A couple of things that I read today struck me and I wanted to share them with everyone. This day is a day in which we remember Martin Luther King’s efforts in the civil rights struggle.
The first quote is from the late, great Mark Twain. He once remarked, “Whenever you find yourself on the side of the majority it is time to pause and reflect.” The second was from a friend of mine. He remarked, “prophets are invariably those people who are called heretics because they call out oppressive powers. You can lock them up but not shut them up. You can kill them but not the truth they speak.”
These quotes struck me in light of what’s gone on in my life over the past year, and what I’ve seen in religious institutions as well over the past few years. I struggle with those who blindly side with churches, pastors, etc. because you’re supposed to, or because they are the religious “leadership.” If you take a stroll through history, siding with the religious establishment is not a place I would have wanted to be in during most time periods.
The great Abraham Joshua Heschel often remarked how sad and distraught he was that the religious establishment he was a part of didn’t act sooner and take the lead in aiding the civil rights movement. This lack of compassion (shown by the religious establishment) often kept Heschel awake through the night. It seems to me that the religious establishment in our country didn’t learn much from past civil rights struggles as they continue to universally drop the ball in issues of embracing the poor, the minority people groups, and the oppressed. If you read through the Bible helping the poor and oppressed is probably the topic mentioned most frequently.
In the first century Jesus was constantly butting heads with the religious establishment that was led by the Sadducean priests. The Sadducees were extremely wealthy and made a lot of money off of a group of people’s guilt and shame relative to the sin in their life. They took great issue with a sage from Galilee calling their practices into question, particularly when he did it in their backyard (Jericho) and used Ezekiel 34 to shower love on a tax collector named Zacchaeus and level criticism against the Sadducean priesthood.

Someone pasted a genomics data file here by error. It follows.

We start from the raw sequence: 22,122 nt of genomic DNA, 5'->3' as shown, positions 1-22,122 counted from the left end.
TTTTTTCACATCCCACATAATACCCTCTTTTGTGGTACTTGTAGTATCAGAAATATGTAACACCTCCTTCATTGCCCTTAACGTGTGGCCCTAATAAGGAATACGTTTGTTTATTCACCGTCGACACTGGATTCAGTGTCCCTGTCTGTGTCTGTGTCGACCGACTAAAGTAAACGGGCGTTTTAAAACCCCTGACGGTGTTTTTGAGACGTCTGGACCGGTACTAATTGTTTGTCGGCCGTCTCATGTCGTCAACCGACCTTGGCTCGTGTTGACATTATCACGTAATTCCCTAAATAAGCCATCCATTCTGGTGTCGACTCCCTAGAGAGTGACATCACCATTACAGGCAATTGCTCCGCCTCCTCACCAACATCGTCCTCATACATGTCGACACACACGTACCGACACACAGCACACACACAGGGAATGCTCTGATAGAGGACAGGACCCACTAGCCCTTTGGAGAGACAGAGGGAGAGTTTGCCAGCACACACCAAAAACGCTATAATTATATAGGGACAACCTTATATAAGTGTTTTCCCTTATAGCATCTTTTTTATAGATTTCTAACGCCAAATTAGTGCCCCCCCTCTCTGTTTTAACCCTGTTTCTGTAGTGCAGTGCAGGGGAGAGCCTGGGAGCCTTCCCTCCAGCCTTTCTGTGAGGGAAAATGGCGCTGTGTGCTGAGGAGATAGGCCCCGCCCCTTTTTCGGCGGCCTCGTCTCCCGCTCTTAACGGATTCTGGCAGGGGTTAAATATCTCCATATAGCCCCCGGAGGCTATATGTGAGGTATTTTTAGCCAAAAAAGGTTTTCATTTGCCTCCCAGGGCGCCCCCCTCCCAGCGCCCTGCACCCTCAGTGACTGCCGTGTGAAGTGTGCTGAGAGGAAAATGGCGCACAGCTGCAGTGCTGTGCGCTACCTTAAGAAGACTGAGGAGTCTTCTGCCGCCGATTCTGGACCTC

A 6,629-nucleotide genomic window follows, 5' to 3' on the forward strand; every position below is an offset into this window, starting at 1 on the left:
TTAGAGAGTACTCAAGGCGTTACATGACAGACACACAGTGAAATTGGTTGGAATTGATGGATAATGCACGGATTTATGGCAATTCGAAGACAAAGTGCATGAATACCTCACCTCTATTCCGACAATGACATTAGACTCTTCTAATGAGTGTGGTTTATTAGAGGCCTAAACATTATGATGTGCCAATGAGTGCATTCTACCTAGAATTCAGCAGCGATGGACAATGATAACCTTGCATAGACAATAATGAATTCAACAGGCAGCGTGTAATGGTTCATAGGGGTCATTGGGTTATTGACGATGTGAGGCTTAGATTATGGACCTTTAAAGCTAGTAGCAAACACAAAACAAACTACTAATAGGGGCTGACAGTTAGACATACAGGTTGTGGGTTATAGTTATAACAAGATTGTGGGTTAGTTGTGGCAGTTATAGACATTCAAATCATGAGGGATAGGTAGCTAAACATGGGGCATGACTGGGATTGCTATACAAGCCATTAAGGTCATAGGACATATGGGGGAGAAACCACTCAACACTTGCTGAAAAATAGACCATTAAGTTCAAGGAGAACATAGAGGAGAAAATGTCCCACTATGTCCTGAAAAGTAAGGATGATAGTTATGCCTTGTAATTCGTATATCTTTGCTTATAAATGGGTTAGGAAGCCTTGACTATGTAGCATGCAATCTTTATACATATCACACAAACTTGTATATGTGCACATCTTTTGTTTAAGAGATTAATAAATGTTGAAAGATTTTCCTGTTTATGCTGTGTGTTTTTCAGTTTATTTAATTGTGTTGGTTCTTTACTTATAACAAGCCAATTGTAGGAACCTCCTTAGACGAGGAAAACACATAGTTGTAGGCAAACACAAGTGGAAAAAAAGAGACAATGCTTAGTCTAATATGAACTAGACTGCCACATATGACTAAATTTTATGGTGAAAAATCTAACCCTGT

Almost every great leader who fought against religious and political oppression was at one time called, “heretic, lunatic, etc.” It’s important to listen to both sides of an issue with an open mind and open heart. This issue seems to come up with great frequency inside many churches. I’m reminded of a recent conversation I had where a friend of mine told me they disagreed with a prominent author/theologian that I enjoyed reading, but then said this theologian was okay because said theologian was “endorsed by focus on the family.” The content of the theologians work was irrelevant to this person, the only thing that mattered was a stamp of approval from an organization that he has apparently outsourced the decision making function in his brain to.
The challenge in today’s society is not knowing what to think, it’s knowing how to think. This is what lies at the root of the problem in a lot of our countries schools and religious establishments. It seems that thinking independently and critically is becoming more and more rare each day. Followers of the Bible are called to “test everything,” so that is my encouragement to you. Think critically, and think independently. Just because a pastor, teacher, news anchor, etc. tells you something, don’t take the statement as an absolute truth until you’ve researched it and thought critically about it.